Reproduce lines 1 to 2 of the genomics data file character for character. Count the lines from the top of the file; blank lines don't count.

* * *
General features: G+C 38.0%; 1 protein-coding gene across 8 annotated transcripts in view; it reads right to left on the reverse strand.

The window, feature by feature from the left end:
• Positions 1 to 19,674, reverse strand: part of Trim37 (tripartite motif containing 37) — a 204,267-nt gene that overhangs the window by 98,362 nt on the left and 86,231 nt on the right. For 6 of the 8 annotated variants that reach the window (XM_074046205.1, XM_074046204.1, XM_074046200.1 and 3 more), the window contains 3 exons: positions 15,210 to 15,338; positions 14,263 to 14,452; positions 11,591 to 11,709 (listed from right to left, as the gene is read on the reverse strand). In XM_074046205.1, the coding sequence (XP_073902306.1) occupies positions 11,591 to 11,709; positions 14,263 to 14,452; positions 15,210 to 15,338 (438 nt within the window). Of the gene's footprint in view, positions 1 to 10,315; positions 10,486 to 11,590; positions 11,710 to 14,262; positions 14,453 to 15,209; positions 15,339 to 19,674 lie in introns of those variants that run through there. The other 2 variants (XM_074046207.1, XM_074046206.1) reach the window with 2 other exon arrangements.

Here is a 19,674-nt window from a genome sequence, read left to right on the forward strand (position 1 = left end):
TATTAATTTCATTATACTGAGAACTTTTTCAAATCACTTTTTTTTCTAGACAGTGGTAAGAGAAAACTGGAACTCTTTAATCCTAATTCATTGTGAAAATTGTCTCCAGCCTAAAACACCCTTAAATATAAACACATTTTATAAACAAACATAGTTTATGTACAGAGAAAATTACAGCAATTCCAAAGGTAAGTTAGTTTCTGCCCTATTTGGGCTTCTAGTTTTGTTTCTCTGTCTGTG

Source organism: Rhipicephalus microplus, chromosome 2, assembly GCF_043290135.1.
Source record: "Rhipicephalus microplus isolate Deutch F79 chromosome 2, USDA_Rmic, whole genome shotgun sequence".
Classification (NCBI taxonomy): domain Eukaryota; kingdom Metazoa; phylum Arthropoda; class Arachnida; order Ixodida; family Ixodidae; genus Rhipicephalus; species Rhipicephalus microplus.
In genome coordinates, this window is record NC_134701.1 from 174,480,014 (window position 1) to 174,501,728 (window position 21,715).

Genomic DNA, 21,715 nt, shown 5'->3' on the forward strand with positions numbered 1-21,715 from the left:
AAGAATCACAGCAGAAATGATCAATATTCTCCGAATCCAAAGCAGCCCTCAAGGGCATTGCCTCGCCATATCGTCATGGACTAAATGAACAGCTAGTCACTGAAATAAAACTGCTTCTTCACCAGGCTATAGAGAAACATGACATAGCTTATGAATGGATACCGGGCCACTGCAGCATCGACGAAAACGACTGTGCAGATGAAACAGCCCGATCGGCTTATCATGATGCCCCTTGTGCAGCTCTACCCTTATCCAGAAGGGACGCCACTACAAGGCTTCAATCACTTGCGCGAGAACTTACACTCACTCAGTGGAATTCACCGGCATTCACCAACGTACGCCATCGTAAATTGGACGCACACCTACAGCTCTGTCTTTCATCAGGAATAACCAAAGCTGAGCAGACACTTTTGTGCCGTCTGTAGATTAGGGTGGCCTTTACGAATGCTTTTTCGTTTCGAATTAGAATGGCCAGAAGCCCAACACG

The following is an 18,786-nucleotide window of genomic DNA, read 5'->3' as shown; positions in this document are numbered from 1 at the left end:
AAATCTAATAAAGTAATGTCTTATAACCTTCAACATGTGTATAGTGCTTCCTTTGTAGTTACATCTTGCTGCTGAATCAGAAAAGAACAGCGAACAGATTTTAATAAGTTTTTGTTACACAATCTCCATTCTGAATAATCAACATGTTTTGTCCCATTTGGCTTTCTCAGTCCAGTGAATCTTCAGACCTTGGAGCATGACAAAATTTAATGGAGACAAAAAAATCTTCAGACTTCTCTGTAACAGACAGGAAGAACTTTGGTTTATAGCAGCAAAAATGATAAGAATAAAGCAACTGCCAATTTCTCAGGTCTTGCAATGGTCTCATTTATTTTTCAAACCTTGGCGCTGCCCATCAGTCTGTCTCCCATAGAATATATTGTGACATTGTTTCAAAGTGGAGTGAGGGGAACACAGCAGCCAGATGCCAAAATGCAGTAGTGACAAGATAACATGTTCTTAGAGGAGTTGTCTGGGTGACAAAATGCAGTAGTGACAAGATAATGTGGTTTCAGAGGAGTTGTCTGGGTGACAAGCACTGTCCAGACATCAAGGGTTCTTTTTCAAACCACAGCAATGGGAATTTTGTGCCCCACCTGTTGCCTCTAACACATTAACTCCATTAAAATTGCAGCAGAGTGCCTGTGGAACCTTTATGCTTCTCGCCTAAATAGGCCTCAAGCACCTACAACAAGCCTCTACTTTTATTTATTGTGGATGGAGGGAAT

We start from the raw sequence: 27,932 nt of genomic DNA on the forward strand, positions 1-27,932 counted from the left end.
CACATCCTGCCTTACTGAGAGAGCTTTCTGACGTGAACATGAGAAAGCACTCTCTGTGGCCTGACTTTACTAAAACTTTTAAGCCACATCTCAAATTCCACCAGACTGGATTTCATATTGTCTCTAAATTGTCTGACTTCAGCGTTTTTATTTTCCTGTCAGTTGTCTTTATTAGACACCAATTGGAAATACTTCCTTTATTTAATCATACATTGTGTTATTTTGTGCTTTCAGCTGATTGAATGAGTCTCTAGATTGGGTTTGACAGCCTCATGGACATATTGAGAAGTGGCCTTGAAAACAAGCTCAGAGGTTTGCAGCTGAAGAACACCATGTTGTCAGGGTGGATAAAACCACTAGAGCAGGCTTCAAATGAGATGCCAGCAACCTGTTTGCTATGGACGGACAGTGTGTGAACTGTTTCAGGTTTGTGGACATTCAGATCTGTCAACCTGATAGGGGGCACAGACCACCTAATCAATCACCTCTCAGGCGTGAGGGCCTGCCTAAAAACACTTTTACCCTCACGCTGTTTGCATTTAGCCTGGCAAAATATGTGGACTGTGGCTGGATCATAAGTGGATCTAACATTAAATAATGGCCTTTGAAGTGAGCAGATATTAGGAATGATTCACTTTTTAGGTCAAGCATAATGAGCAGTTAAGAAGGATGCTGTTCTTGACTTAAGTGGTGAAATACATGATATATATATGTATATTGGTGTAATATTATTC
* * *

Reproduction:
General features: G+C 38.0%; 1 protein-coding gene across 8 annotated transcripts in view; it reads right to left on the reverse strand.

The window, feature by feature from the left end: